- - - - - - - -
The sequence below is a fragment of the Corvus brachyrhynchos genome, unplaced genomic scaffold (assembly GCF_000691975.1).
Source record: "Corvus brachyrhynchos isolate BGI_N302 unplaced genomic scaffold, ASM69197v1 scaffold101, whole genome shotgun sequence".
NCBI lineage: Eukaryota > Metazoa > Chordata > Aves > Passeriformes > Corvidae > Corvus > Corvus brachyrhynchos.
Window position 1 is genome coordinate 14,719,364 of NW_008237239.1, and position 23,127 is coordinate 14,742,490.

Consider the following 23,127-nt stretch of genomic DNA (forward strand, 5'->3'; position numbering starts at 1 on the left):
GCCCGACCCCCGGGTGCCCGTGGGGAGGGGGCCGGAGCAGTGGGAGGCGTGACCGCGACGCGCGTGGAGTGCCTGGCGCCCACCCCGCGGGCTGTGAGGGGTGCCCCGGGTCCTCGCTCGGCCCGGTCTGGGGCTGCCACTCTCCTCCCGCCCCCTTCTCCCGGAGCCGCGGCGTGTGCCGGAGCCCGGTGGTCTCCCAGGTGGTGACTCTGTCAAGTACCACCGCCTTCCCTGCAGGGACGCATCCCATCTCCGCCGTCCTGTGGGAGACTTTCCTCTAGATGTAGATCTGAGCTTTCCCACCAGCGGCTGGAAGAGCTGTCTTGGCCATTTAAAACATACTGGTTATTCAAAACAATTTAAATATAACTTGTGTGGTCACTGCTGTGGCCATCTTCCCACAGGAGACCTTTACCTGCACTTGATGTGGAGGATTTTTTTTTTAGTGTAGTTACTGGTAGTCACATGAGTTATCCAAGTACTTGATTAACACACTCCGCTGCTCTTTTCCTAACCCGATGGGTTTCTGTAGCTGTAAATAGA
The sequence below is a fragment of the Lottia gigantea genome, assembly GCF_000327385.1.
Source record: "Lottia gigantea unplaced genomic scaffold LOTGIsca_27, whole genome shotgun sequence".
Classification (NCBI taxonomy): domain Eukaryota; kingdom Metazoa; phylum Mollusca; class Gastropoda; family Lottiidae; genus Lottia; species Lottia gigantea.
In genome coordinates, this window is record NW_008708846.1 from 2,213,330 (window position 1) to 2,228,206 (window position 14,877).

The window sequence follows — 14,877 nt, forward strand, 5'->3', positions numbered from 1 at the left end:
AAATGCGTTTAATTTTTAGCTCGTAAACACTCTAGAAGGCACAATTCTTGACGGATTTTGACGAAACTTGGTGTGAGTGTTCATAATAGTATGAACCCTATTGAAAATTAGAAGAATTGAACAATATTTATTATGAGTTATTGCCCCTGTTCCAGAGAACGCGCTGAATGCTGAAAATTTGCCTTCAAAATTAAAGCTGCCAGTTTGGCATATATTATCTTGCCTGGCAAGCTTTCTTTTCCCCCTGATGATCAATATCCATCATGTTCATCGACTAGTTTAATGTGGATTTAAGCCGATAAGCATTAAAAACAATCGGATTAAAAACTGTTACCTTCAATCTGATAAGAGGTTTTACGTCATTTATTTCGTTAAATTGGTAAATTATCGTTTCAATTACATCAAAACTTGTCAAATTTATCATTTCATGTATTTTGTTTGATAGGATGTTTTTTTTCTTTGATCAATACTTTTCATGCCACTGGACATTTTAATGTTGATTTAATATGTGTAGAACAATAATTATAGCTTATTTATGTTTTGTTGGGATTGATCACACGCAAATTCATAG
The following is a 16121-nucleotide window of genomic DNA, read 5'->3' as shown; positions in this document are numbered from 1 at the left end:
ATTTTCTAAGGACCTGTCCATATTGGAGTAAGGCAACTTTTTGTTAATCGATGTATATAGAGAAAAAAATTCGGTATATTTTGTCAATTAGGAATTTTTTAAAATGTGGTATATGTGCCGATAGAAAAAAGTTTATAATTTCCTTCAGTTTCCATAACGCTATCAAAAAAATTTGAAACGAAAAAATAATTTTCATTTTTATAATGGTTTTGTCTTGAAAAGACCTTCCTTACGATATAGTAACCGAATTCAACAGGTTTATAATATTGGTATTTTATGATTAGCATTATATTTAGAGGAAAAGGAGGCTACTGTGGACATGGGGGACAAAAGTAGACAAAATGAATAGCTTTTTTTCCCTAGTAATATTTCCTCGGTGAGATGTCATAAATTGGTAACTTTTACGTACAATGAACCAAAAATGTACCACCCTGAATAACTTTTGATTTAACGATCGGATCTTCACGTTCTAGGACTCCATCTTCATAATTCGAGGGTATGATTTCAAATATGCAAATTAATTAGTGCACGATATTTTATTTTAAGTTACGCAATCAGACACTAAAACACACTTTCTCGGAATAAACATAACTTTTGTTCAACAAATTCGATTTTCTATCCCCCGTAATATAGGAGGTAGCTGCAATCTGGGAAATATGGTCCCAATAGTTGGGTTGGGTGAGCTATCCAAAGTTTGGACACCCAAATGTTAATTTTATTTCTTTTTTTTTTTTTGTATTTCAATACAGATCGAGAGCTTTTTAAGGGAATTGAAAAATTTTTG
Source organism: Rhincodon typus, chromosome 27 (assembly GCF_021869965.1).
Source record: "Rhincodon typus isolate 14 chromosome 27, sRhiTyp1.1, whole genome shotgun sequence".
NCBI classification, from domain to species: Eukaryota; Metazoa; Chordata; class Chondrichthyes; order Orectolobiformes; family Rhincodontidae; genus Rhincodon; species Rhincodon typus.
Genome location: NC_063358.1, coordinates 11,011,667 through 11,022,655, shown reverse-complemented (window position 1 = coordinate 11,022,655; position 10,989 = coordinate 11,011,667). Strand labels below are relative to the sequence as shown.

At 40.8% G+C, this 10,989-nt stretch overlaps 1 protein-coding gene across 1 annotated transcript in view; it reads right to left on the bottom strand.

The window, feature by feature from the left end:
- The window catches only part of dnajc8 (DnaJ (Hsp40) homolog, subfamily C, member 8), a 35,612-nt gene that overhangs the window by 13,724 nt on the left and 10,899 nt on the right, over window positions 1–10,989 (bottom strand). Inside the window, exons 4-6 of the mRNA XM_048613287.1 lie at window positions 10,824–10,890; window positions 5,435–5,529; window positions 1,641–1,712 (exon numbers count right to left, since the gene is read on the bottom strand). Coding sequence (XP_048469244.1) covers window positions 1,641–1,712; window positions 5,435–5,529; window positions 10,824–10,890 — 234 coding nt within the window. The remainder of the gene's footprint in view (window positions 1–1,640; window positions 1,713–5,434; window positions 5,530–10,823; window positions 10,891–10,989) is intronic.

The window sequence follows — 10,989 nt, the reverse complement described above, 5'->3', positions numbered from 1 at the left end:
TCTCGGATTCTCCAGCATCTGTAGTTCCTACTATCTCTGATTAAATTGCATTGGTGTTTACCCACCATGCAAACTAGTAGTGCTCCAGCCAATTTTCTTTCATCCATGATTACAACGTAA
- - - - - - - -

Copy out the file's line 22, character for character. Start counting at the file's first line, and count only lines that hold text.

The window sequence follows — 10,989 nt, the reverse complement described above, 5'->3', positions numbered from 1 at the left end: